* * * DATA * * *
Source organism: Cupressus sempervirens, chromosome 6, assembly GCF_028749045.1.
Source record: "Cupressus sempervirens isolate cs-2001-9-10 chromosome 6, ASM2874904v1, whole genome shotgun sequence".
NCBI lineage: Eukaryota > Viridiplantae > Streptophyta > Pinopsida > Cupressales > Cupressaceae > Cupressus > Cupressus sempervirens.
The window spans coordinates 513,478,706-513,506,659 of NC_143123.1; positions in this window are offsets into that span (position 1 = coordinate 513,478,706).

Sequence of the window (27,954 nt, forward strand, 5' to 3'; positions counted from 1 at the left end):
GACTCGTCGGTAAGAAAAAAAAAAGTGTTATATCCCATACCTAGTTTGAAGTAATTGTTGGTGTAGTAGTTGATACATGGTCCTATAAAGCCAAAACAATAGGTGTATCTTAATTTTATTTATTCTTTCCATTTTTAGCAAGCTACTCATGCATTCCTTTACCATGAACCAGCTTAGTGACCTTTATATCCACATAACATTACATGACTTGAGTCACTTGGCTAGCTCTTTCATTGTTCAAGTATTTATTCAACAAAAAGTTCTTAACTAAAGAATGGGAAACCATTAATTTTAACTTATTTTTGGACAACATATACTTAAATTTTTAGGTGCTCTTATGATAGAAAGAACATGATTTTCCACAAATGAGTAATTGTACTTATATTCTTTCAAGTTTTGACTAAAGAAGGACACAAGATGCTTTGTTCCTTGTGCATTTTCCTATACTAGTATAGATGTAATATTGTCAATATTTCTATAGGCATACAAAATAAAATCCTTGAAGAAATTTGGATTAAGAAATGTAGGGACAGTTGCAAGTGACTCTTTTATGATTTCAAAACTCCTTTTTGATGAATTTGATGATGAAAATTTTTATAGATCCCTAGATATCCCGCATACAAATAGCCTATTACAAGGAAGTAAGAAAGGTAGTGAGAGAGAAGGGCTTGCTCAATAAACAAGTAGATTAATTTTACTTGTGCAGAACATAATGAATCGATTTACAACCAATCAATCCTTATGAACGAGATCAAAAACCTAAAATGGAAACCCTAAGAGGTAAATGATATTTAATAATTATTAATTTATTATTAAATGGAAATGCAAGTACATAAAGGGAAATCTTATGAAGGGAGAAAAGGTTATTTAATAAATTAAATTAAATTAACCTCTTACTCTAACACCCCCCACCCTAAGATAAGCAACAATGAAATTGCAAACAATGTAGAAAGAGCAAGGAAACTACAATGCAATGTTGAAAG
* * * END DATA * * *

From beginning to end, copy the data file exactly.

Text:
Source organism: Cupressus sempervirens, chromosome 6, assembly GCF_028749045.1.
Source record: "Cupressus sempervirens isolate cs-2001-9-10 chromosome 6, ASM2874904v1, whole genome shotgun sequence".
NCBI lineage: Eukaryota > Viridiplantae > Streptophyta > Pinopsida > Cupressales > Cupressaceae > Cupressus > Cupressus sempervirens.
The window spans coordinates 513,478,706-513,506,659 of NC_143123.1; positions in this window are offsets into that span (position 1 = coordinate 513,478,706).

Sequence of the window (27,954 nt, forward strand, 5' to 3'; positions counted from 1 at the left end):
GACTCGTCGGTAAGAAAAAAAAAAGTGTTATATCCCATACCTAGTTTGAAGTAATTGTTGGTGTAGTAGTTGATACATGGTCCTATAAAGCCAAAACAATAGGTGTATCTTAATTTTATTTATTCTTTCCATTTTTAGCAAGCTACTCATGCATTCCTTTACCATGAACCAGCTTAGTGACCTTTATATCCACATAACATTACATGACTTGAGTCACTTGGCTAGCTCTTTCATTGTTCAAGTATTTATTCAACAAAAAGTTCTTAACTAAAGAATGGGAAACCATTAATTTTAACTTATTTTTGGACAACATATACTTAAATTTTTAGGTGCTCTTATGATAGAAAGAACATGATTTTCCACAAATGAGTAATTGTACTTATATTCTTTCAAGTTTTGACTAAAGAAGGACACAAGATGCTTTGTTCCTTGTGCATTTTCCTATACTAGTATAGATGTAATATTGTCAATATTTCTATAGGCATACAAAATAAAATCCTTGAAGAAATTTGGATTAAGAAATGTAGGGACAGTTGCAAGTGACTCTTTTATGATTTCAAAACTCCTTTTTGATGAATTTGATGATGAAAATTTTTATAGATCCCTAGATATCCCGCATACAAATAGCCTATTACAAGGAAGTAAGAAAGGTAGTGAGAGAGAAGGGCTTGCTCAATAAACAAGTAGATTAATTTTACTTGTGCAGAACATAATGAATCGATTTACAACCAATCAATCCTTATGAACGAGATCAAAAACCTAAAATGGAAACCCTAAGAGGTAAATGATATTTAATAATTATTAATTTATTATTAAATGGAAATGCAAGTACATAAAGGGAAATCTTATGAAGGGAGAAAAGGTTATTTAATAAATTAAATTAAATTAACCTCTTACTCTAACACCCCCCACCCTAAGATAAGCAACAATGAAATTGCAAACAATGTAGAAAGAGCAAGGAAACTACAATGCAATGTTGAAAG